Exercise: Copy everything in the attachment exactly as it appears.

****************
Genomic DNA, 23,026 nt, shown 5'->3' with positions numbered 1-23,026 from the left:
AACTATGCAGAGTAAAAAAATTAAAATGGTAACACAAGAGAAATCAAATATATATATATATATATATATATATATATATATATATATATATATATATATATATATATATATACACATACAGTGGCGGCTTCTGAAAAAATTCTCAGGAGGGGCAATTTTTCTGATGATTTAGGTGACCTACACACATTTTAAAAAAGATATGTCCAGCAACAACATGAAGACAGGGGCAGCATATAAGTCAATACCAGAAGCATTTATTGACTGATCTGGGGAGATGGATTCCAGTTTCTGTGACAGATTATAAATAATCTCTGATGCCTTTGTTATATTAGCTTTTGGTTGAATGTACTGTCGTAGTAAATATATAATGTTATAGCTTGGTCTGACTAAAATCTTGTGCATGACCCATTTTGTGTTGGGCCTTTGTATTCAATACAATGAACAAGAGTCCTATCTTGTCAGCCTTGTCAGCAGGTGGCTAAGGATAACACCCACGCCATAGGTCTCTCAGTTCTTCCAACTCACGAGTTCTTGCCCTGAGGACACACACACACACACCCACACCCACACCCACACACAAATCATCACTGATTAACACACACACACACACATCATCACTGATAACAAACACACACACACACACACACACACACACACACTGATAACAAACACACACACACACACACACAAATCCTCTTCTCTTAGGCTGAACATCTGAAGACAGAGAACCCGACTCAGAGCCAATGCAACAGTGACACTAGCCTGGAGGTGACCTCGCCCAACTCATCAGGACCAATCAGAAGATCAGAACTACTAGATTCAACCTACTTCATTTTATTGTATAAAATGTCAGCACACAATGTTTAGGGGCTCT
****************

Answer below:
Genomic DNA, 23,026 nt, shown 5'->3' with positions numbered 1-23,026 from the left:
AACTATGCAGAGTAAAAAAATTAAAATGGTAACACAAGAGAAATCAAATATATATATATATATATATATATATATATATATATATATATATATATATATATATATATATATACACATACAGTGGCGGCTTCTGAAAAAATTCTCAGGAGGGGCAATTTTTCTGATGATTTAGGTGACCTACACACATTTTAAAAAAGATATGTCCAGCAACAACATGAAGACAGGGGCAGCATATAAGTCAATACCAGAAGCATTTATTGACTGATCTGGGGAGATGGATTCCAGTTTCTGTGACAGATTATAAATAATCTCTGATGCCTTTGTTATATTAGCTTTTGGTTGAATGTACTGTCGTAGTAAATATATAATGTTATAGCTTGGTCTGACTAAAATCTTGTGCATGACCCATTTTGTGTTGGGCCTTTGTATTCAATACAATGAACAAGAGTCCTATCTTGTCAGCCTTGTCAGCAGGTGGCTAAGGATAACACCCACGCCATAGGTCTCTCAGTTCTTCCAACTCACGAGTTCTTGCCCTGAGGACACACACACACACACCCACACCCACACCCACACACAAATCATCACTGATTAACACACACACACACACATCATCACTGATAACAAACACACACACACACACACACACACACACACACTGATAACAAACACACACACACACACACACAAATCCTCTTCTCTTAGGCTGAACATCTGAAGACAGAGAACCCGACTCAGAGCCAATGCAACAGTGACACTAGCCTGGAGGTGACCTCGCCCAACTCATCAGGACCAATCAGAAGATCAGAACTACTAGATTCAACCTACTTCATTTTATTGTATAAAATGTCAGCACACAATGTTTAGGGGCTCT